The World Cup is underway in South Africa — the first time an African nation has ever hosted the quadrennial event. Joining Brazil, Spain, Argentina, Germany, England, the U.S. and other football powers in the 32 team field include five from sub-Saharan Africa — Ghana’s Black Stars; Cameroon’s Indomitable Lions; Ivory Coast’sLes Elephants; Nigeria’s Super Eagles; and South Africa’s Bafana Bafana (the Boys).
The game has a powerful gravitational pull and unique appeal to humanity. It binds us together – a common language understood throughout the world. While global in scope, it is also markedly local in flavor.
From Dhaka to Dakar; and Kabul to Kinshasa, its pitches are makeshift but ubiquitous – football is played on dusty fields, squalid pastures and dirt plains, in the shadow of great mosques, mountains and monuments, in slums and shantytowns; beside rubble and ruin; and down narrow and congested alleyways.
Secretary Clinton and Administrator Shah will deliver opening remarks on “LGBT Human Rights and U.S. Foreign Policy” at an event co-hosted by State’s Office of Civil Rights and GLIFAA, the organization for Gays and Lesbians in Foreign Affairs Agencies.
At an event in the Ronald Reagan Building, USAID will join the Brookings Institution to launch a new report on education in Pakistan. The event will discuss efforts to create concrete programs in Pakistan’s education sector that can more effectively advance U.S. security objectives in the region and contribute to longer-term stability in Pakistan. Administrator Shah, Congresswoman Lowey and Mr. Strobe Talbott, president of the Brookings Institution, are among the key speakers.
Administrator Shah will give remarks at a dinner during the American Association of Physicians of Indian Origin (AAPI) conference in Washington, DC. AAPI is a forum to facilitate and enable Indian American Physicians to excel in patient care, teaching and research and to pursue their aspirations in professional and community affairs.
USAID is a global leader in the effort to provide voluntary family planning services and programs that allow couples to choose how many children to have, and when to have them. When men and women are given the knowledge and the right tools to plan their family, most couples choose to have fewer children. In countries where families have fewer children, women are more likely to be educated, there is a higher paid female population, and women are increasingly involved in activities outside the home because they are not tied to the traditional household role.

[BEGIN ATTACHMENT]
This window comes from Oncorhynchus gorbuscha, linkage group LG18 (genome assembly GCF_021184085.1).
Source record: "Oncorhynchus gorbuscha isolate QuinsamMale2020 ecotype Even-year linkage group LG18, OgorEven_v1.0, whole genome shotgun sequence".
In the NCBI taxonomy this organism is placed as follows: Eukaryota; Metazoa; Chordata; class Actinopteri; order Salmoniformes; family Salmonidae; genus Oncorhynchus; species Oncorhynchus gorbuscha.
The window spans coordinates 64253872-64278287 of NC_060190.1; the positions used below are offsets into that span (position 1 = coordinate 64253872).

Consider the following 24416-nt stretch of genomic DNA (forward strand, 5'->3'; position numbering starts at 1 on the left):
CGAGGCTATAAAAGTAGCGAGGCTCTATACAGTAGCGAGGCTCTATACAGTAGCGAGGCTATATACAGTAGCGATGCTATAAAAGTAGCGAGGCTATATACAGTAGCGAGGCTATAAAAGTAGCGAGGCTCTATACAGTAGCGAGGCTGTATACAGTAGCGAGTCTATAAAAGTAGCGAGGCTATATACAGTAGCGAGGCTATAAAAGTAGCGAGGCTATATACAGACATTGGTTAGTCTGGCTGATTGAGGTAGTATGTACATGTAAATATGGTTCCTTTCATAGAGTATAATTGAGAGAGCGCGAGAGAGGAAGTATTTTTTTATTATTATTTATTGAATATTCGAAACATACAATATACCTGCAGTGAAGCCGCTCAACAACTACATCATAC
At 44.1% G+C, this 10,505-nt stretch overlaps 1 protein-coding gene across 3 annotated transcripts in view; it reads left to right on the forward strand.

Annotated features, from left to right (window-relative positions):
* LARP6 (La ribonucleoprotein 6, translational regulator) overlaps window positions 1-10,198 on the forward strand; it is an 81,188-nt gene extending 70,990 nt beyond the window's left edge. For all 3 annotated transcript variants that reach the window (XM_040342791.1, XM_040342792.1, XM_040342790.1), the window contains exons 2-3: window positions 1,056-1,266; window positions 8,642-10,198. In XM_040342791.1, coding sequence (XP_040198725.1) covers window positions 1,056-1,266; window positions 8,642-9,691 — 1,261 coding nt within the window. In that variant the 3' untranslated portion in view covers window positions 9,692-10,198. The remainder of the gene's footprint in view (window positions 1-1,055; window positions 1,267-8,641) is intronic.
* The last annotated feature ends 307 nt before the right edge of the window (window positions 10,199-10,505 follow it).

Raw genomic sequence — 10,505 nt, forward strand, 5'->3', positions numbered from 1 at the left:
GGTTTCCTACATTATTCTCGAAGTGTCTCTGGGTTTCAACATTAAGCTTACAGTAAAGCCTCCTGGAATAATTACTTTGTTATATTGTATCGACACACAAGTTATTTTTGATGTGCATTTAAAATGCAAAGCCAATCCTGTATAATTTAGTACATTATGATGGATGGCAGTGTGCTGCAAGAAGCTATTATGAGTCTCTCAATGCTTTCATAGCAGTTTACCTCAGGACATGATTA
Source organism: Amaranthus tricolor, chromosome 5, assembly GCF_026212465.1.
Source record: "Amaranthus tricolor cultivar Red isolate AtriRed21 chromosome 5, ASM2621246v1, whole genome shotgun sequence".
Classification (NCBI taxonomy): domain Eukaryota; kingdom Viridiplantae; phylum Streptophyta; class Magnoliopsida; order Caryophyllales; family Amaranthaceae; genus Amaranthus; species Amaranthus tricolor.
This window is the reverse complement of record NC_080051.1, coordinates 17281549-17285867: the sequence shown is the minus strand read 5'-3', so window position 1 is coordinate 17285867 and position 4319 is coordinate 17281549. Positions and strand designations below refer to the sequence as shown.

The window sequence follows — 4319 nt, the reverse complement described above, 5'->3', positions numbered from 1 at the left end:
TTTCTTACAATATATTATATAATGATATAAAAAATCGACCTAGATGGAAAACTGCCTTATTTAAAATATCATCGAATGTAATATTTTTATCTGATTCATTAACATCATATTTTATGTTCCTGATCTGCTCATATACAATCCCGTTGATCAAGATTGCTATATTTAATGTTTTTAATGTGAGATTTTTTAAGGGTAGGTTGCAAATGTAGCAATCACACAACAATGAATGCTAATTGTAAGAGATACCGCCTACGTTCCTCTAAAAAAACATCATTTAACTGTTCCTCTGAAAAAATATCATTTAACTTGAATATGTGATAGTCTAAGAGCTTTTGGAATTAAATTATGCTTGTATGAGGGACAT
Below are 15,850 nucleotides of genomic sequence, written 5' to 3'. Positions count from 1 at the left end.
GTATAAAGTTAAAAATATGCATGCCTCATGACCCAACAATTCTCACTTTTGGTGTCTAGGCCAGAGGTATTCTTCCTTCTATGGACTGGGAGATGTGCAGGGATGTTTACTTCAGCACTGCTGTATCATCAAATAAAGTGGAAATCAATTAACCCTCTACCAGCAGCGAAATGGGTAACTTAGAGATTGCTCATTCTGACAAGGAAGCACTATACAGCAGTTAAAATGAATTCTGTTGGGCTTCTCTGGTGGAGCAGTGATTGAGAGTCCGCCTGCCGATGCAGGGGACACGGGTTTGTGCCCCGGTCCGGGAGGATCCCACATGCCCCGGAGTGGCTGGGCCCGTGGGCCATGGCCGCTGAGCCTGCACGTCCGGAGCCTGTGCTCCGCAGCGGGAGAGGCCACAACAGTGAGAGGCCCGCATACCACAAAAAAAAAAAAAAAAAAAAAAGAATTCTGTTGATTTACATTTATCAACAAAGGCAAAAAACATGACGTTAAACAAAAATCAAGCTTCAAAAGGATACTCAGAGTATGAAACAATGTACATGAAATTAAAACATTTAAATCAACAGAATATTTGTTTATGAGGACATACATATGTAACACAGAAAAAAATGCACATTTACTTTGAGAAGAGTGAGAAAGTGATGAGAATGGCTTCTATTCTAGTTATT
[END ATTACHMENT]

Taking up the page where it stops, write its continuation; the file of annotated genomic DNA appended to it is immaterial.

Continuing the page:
USAID currently supports programs in more than 60 developing countries that work to ensure both men and women have access to these life changing services. Our programs focus on educating people about pregnancy, how to plan it, and how to ensure the health of both the child and mother. Increasing access to these services will also reduce the rates of abortion since more pregnancies will be planned.
Since the inception of USAID’s family planning programs in 1965, the use of modern family planning methods in the developing world has nearly quadrupled—from less than 10 percent to more than 39 percent today. In the 39 countries with the largest USAID-supported programs, the average number of children per family has dropped – by choice – from more than 6 to fewer than 4.1.
Alexandre Alcantara, Managing Director of Kirène, Dr. Rajiv Shah, Administrator for USAID and James Billings, Chief of Party for USAID's Economic Growth Project in Senegal shake hands after the signing of a Memorandum of Understanding during Dr. Shah's visit.
Bringing together local communities and private enterprise is what makes for a sustainable and mutually profitable partnership. Just ask Alexandre Alcantara, head of Kirène, a leader in the local production of mineral water, fruit juice, milk and milk-based products here in Senegal. Alexandre has been giving me a tour of his factory located about 80 kilometers outside the capital city of Dakar. USAID/Senegal and Kirène are working together to create jobs and increase rural incomes by targeting local milk farmers to supply the raw materials for their milk products. Kirène imports most of its raw milk in powdered form. Through Feed the Future, USAID is partnering with the firm to increase the